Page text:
You can see why storing even canned and dehydrated goods at cooler temperatures is important. And that makes me realize that I need to address more than just the fridge and freezer.

My other big problem is pantry moths. They infest not only grain products, but they also love dried fruit! I can't tell you how much food I had to throw away before I started dry-pack vacuum canning most of my dry goods. (How-to here). But that only covers quart and half-gallon amounts, and I also have moth problems with the bulk grains we grow and the farm seed we buy. Even the barn isn't safe from them, so bulk quantities end up in the freezer.

If you're still with me, you might have noticed was my "To save until I get enough to process" category. This is because my food production is small scale. I don't have a huge prepper's garden; in fact, I've downsized my garden quite a bit over the years to keep it one-person manageable. Besides, I don't have a crowd to feed, it's just Dan and me.

One example of this category is tomatoes. When I harvest tomatoes, I don't pick them by the bushel, I get a dozen or two at each picking. That isn't enough for a canner load of tomato sauce, so I toss my tomatoes into the freezer and then process and can later in the year. This routine works very well for me, even to the point of draining the water from my defrosted tomatoes and using it to can tastier dried beans. Plus I don't mind waiting until cooler weather to do some of my canning.

Some folks tell me I'm overly analytical, but identifying the factors involved and closely examining them is the only way I know to problem solve. In looking over my list, one thing that stands out to me is that of all the items listed under "refrigerator," all but the dairy category could be stored elsewhere. And actually, that could be too if we had the right resources. For now, I'm researching and collecting ideas. Some old, some new, but all with a view to develop a plan for better food storage. I'll share what I come up with soon → Solar Pantry Part 3: Alternatives

August 13, 2019

Solar Pantry Part 1: Feasibility

One of our goals for 2019 is solar back-up for the refrigerator and freezer in my pantry. If we ever lost power for more than several days, I'd have to scramble to save what I could and lose the rest. In summer, a lengthy power outage would likely be due to hurricane damage or an intense lightning storm. In winter it would be from an ice storm. So far, we haven't lost power for long enough to worry about food stored in these appliances, but these scenarios are very real possibilities.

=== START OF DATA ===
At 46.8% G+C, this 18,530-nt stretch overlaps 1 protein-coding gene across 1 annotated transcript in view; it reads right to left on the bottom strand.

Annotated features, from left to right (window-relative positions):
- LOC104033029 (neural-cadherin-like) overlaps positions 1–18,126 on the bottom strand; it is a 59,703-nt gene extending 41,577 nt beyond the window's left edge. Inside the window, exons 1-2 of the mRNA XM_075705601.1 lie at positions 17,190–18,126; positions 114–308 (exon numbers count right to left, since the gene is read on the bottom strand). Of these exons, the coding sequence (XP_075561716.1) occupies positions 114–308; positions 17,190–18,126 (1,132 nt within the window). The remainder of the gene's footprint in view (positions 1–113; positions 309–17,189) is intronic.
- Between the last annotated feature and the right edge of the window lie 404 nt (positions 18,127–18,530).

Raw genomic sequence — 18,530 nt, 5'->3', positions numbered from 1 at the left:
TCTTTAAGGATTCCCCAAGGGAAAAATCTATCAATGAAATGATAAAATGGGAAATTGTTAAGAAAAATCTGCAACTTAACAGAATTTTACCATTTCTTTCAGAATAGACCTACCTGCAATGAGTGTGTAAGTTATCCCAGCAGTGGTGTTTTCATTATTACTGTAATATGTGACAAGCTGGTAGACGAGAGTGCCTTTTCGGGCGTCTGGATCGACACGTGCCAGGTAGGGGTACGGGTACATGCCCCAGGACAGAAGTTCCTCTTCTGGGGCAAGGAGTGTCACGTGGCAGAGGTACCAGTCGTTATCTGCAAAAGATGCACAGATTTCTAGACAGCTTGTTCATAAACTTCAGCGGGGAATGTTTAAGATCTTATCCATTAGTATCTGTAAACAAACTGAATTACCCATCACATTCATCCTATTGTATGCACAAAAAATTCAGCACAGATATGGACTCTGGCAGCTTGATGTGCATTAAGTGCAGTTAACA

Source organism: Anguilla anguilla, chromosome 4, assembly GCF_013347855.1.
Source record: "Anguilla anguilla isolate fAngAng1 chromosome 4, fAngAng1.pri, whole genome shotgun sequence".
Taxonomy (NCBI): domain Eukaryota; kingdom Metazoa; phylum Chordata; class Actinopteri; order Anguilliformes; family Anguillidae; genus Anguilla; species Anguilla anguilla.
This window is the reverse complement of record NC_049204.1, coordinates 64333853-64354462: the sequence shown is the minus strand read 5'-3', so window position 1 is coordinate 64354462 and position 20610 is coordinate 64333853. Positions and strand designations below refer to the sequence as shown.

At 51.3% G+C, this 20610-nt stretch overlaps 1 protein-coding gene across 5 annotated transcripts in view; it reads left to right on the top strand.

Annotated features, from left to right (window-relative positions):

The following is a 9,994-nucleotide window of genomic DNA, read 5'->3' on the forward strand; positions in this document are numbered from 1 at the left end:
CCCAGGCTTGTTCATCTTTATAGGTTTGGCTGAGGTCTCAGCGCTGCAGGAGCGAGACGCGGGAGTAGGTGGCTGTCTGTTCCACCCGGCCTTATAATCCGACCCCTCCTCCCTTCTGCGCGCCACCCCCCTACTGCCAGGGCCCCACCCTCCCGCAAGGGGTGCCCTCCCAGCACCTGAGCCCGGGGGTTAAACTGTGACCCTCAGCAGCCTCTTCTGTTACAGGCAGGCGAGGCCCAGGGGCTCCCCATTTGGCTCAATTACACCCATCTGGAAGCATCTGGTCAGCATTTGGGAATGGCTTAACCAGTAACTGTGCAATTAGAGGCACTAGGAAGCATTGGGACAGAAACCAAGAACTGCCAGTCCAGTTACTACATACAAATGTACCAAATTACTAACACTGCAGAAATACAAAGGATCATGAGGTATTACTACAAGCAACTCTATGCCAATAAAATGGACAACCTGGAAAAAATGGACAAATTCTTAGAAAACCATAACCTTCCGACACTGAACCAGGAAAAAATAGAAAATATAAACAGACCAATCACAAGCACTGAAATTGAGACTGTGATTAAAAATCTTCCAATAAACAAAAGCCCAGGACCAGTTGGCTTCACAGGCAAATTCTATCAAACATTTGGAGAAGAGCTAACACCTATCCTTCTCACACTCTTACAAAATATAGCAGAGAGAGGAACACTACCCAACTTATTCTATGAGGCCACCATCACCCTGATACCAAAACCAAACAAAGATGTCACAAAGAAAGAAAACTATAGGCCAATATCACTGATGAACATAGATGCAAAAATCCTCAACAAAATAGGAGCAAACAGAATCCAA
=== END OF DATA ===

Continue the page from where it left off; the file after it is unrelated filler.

I got the idea for a solar pantry from a book I reviewed awhile back, Prepper's Total Grid Failure Handbook. (An excellent book; you can read my review here.) The authors bring solar energy down to a small-scale, realistic level for someone like me. My thinking has been that if I can at least have solar energy for my fridge and freezer, I won't have to worry about losing the food I have stored in them.

My first step was to measure how much electricity these appliances use. From that I would be able to calculate how many solar panels I'd need and how big to make my battery bank. To find that information I used a Kill-A-Watt meter.

Recording watts used by my 400-watt food dehydrator.
Obviously it's a good idea to check wattage for yourself

Recording kilowatt hours.

I measured each appliance separately and added them together. From that I learned:
  • Refrigerator uses 2.6 kilowatt hours per day
  • Freezer uses 1.6 kWh / day
  • Total for both appliances is 4.2 kWh / day

Well, compared to my monthly electrical usage that didn't sound too bad. Then I started running the numbers.

We already have the solar panels. I found them on Craigslist about the time I reviewed Prepper's Total Grid Failure Handbook. They were leftover from a larger job, and we were able to get several new 345-watt Sunpower brand panels for $240 each. What I needed to know was how many panels I'd need and how to size a battery bank for several days of no sun. For that, I looked for an online calculator.

There are a number of online calculators for this, but I found that most of them are developed by businesses geared toward the brands and services they sell. They may give results as packages they offer, or want you to contact them to get the results. Wholesale Solar has one that I thought quite straightforward to use and gave me a ballpark estimate online. The most helpful step-by-step guide was at Preparedness Advice blog. I used both and my results from each were similar. However, what I discovered was quite dismaying.

Assuming I receive at least five hours of sunlight daily, here's what I'd need to make and store enough energy for three days of cloudy day use:
  • 1.32 kilowatt size system
  • 4, 345 watt solar panels
  • 11, 200 amp-hour 12-volt batteries
  • Or 8, 260 AH 12-volt batteries.

[NOTE: Batteries used for solar battery banks are deep cycle batteries, not cranking (starting) batteries. Deep cycle batteries are measured in amp hours (AH). This doesn't refer to actual time, because performance varies with conditions (such as temperature). Rather, AH is a way to compare the relative storage capacity of deep cycle batteries. The greater the amp hours, the longer they last before needing recharging.]

Back to my results. Discouraging because I would need more batteries than I assumed! Considering that 200 AH deep cycle batteries start at $350 for the cheaper ones (and 260 AH start at about $500), I have a budget problem. I only have $1500 for this project, and besides batteries I still need to get a charge controller and an inverter, plus all the miscellaneous items like racks, wiring, etc.